Posted by: Jonathan Stepp | January 13, 2008

Perichoresis

Perichoresis is the fundamental reality of the universe and the rediscovery of this reality is vital to the neo-reformation we are experiencing.trinity-glowing-thumbnail.jpg

First, what does it mean? Perichoresis is a Greek word that literally means to “dance around.” The imagery, I think, is of a kind of folk dance where people move in circles or squares, arms linked, in motion and rhythm.

The Church Fathers used the word to describe the inter-connected relationship of the persons of God. The Father, Son and Spirit are in and with each other, distinctly themselves yet so connected as to be one God (John 14:16-20.)

Perichoresis means that each individual never ceases to be uniquely himself while at the same time never ceasing to be in full and complete communion. The atoms of a molecule are distinct yet in connection. The organisms in an ecosystem are distinctly themselves yet connected with each other.

In a marriage two people become “one flesh.” Each never ceases to be a distinct individual yet they form together one new communion. Out of this communion flows love and life as new, distinct individuals are brought into being as the natural outflow of the unity and distinction that is the married couple.

This is why the early Christians chose the word that means “dance around” to describe this kind of union. As in a folk dance, several people, even many people, can join together in the whole without ceasing to be themselves.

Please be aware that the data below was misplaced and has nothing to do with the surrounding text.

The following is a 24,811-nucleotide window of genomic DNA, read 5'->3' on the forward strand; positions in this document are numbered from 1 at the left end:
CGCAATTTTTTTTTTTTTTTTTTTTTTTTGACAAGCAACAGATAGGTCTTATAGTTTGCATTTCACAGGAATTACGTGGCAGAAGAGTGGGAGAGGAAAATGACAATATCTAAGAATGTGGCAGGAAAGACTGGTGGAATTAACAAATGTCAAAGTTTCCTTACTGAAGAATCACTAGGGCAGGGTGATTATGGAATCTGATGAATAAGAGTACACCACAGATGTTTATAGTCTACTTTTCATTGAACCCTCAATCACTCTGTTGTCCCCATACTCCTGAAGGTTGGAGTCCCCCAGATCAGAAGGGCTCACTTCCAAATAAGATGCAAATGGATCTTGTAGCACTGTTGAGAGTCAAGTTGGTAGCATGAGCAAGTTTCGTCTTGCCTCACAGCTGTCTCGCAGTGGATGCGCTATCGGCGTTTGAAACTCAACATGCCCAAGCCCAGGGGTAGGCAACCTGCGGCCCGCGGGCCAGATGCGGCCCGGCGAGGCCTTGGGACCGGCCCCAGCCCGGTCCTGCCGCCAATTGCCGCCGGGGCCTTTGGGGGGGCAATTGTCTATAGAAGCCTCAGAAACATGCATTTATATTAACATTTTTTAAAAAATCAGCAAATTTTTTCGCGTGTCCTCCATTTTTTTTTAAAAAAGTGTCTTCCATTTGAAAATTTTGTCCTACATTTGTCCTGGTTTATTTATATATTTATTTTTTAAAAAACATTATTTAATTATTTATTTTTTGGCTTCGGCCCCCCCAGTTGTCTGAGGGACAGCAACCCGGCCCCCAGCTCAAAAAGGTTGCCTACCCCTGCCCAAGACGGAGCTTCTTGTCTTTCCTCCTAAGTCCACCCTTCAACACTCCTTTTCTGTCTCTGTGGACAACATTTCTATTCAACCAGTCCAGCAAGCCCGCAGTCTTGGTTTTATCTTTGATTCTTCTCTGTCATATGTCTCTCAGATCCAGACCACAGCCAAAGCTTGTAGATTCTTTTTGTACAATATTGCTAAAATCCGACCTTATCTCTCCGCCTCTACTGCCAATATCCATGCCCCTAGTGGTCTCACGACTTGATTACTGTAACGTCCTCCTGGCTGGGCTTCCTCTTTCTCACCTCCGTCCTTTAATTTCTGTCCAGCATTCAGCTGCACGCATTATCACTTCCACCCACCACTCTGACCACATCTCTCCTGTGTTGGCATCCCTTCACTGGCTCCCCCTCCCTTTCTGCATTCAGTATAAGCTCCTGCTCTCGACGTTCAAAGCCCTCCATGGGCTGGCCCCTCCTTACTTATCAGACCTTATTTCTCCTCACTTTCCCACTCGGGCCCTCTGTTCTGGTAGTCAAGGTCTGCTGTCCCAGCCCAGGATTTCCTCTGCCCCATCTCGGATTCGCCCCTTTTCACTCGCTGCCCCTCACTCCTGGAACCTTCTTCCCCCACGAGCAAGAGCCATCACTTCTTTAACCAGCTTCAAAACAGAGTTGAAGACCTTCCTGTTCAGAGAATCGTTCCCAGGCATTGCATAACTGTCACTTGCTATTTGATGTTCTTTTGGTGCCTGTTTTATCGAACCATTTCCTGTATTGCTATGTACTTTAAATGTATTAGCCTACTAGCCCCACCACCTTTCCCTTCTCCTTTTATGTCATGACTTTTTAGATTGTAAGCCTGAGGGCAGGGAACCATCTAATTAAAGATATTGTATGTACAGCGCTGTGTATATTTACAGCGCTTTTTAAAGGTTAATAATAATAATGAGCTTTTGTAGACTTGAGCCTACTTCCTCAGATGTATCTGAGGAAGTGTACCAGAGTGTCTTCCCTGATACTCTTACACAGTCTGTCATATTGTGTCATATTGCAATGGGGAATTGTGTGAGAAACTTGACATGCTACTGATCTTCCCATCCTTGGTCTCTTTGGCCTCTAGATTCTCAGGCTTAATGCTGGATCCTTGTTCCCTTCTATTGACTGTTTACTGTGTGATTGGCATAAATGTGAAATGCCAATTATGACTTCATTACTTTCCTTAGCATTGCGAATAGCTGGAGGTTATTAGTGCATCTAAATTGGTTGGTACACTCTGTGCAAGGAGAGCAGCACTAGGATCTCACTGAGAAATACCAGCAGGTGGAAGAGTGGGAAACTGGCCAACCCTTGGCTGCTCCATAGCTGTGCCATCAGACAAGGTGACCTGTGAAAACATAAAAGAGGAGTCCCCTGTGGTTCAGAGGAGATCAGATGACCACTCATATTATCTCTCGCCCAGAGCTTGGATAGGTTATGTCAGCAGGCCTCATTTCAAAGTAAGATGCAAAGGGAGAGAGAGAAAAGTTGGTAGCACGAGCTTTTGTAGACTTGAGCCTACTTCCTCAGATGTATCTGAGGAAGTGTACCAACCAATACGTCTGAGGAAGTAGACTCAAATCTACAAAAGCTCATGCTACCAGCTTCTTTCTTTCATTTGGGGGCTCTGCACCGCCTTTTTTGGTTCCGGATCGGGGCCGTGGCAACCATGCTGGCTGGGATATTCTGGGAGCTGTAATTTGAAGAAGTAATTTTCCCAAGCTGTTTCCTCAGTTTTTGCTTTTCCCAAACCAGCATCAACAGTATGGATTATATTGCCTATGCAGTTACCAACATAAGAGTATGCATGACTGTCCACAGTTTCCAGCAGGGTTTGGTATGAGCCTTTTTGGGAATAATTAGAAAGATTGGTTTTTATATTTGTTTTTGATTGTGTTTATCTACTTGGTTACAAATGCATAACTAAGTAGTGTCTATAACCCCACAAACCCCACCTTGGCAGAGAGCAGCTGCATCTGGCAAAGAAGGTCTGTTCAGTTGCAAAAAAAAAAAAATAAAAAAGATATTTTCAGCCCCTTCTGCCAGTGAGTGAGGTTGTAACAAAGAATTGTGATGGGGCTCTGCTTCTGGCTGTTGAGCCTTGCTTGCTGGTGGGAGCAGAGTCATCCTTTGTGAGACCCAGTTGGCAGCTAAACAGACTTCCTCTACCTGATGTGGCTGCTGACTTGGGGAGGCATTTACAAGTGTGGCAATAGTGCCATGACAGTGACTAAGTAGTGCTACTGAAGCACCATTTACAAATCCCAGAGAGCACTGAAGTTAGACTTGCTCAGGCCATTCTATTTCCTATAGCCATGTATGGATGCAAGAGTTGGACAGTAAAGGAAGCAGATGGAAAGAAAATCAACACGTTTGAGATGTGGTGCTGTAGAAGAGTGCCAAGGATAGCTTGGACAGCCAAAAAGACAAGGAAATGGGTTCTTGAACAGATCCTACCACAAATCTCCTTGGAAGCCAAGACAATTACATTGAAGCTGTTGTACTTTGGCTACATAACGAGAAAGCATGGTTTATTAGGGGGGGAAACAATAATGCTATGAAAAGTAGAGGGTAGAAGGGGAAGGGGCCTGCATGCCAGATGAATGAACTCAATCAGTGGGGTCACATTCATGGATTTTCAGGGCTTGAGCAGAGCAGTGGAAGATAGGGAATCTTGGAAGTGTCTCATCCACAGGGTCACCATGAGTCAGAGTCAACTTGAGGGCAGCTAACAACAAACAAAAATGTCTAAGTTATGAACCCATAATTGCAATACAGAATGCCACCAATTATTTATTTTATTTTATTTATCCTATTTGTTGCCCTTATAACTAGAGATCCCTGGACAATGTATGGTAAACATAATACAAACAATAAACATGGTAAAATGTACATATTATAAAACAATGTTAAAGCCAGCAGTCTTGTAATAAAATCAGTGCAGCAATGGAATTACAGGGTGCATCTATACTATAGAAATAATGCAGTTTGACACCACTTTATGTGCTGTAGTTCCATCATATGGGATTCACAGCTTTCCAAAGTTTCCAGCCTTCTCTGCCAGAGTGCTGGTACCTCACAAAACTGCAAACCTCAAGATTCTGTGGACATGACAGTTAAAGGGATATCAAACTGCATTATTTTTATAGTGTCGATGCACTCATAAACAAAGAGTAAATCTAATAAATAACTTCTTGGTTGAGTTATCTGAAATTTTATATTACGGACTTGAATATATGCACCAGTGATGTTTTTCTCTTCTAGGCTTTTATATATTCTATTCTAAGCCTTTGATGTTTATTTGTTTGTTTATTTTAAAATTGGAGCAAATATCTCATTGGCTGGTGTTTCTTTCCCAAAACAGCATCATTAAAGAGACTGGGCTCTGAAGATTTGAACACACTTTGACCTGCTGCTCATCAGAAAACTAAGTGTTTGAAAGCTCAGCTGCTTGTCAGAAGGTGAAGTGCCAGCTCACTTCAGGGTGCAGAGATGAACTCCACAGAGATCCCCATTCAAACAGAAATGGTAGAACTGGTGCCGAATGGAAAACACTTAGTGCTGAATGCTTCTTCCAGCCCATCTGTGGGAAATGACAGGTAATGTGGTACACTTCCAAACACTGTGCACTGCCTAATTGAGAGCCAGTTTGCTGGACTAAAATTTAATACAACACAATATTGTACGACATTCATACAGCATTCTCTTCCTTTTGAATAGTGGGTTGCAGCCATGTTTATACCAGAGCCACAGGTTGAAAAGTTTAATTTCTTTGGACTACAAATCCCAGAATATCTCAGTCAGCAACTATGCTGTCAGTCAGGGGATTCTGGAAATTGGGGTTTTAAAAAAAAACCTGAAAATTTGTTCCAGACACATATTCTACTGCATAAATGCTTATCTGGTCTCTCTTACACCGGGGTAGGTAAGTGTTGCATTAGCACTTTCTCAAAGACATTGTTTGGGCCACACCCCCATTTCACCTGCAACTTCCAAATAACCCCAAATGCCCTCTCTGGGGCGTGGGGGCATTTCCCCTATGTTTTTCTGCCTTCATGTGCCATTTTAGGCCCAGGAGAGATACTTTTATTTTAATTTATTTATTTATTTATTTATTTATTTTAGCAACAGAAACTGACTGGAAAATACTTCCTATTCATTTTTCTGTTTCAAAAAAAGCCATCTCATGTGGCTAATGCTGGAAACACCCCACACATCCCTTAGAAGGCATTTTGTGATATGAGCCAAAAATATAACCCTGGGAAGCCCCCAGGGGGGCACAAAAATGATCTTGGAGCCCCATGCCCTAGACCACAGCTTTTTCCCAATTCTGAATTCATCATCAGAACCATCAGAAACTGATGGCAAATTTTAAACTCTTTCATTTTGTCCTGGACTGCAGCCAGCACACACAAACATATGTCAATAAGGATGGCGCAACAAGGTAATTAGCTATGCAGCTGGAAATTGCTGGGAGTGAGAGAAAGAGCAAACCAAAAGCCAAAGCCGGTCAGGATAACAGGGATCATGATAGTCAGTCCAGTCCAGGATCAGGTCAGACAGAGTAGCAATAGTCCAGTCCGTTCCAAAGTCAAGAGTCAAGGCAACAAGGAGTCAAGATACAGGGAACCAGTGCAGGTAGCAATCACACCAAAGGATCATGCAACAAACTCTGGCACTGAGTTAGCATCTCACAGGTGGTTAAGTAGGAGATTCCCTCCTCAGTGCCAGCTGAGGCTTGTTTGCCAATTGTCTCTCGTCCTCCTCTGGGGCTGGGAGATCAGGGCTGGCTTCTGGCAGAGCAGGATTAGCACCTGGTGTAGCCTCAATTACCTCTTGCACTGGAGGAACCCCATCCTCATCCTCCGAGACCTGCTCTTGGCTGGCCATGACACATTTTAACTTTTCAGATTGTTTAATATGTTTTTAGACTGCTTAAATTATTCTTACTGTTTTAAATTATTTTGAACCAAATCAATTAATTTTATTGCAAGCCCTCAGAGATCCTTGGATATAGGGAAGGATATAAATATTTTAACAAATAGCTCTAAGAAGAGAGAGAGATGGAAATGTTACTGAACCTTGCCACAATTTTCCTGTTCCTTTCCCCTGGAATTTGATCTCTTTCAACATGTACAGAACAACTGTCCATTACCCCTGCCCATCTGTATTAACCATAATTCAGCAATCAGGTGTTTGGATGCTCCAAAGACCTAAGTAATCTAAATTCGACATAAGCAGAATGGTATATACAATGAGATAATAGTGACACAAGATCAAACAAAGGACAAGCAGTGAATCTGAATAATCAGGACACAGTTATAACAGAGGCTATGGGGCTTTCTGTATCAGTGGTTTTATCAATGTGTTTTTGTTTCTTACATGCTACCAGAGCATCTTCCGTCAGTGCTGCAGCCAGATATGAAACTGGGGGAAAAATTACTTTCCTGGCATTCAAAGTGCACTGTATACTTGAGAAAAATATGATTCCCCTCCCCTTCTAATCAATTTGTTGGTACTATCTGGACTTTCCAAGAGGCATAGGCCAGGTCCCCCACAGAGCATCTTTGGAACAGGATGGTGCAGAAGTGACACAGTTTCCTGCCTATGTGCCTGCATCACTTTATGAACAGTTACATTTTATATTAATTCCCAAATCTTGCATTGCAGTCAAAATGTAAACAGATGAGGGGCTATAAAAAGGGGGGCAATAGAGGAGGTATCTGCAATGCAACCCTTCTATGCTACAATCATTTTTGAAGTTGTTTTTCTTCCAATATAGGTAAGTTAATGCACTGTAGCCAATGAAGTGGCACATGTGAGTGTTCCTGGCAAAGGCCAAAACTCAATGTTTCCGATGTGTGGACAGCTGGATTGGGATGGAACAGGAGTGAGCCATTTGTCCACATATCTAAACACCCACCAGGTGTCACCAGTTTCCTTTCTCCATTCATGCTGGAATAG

Because this distinction with inseparable communion is the Triune God’s nature it is the fundamental organizing principle of life and relationship in his creation. It explains how the Father never forsakes the Son, even in the midst of the cross (Psalm 22:24.) It explains how humanity is connected to the Son (Acts 17:28, Col. 1:117) and how all are reconciled in him (Col 1:20.) It explains how the Father’s plan for humanity is adoption (Eph. 1:5.)

This is who God is and what he has created us to share in: a relationship of perfect union in which each of us and the Father, Son, and Spirit are uniquely ourselves and completely given to one another in trust and love.

Our notions of separation and independence from God, from others, and from the creation are simply wrong. The Holy Spirit is calling the church back to the reality of God’s perichoretic nature and the awesome glory of humanity’s inclusion in the dance of the Father, Son and Spirit.

The artwork with today’s post is an illustration by Stephen Leaver of the Triune God, showing the Son incarnate in human nature and in connection with the cosmos. Click on the picture for a larger view.

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